Author: Karen H. Johnson
Council on Foreign Relations Press
Many analysts, including Chairman Ben Bernanke of the Federal Reserve, have argued that global imbalances are an important causal factor of the global financial crisis. But it is not the net external imbalances (or net financial flows) of the surplus countries that move across borders and must be intermediated by the global financial sector; it is the gross financial flows of all countries that require this. Moreover, it is the gross stocks of assets held cross-border that must be managed for risk. In this Center for Geoeconomic Studies Working Paper, Karen H. Johnson explains in detail the differences between net external imbalances and measured gross financial flows, revealing that data on net external imbalances do not identify which countries are most actively involved in large cross-border financial transactions and, hence, whose behavior is most critical for global financial stability.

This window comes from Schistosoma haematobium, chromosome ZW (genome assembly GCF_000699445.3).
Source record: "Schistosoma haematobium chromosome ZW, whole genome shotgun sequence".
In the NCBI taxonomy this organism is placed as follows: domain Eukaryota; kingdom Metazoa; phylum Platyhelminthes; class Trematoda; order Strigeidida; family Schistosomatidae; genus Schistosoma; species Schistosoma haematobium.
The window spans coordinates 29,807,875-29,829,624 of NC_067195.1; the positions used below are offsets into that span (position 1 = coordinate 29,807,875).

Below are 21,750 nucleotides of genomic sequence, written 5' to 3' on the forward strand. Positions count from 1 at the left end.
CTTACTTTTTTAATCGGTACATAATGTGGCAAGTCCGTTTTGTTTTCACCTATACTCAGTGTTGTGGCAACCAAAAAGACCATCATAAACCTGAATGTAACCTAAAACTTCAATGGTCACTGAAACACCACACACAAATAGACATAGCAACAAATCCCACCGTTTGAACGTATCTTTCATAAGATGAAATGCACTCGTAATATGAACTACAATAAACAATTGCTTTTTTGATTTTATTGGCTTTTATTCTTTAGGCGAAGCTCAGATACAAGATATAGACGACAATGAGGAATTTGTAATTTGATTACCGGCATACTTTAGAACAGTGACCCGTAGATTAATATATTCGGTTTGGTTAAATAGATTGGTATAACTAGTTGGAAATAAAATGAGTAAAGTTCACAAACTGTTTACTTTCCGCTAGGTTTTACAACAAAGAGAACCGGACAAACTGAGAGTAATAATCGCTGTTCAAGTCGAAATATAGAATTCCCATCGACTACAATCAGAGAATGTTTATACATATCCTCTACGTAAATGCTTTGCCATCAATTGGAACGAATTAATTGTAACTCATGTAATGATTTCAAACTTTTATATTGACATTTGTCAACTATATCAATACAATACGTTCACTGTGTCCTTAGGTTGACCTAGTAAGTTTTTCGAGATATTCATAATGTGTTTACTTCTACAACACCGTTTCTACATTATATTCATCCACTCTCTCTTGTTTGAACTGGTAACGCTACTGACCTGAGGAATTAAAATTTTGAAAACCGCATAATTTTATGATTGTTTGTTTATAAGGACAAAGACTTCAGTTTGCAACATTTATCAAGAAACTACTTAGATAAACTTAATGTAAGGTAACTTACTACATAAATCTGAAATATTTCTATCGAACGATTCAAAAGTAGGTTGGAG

Karen H. Johnson is a consulting economist with interests in international finance and monetary policy. Her previous position was as director of the Division of International Finance at the Federal Reserve Board of Governors.
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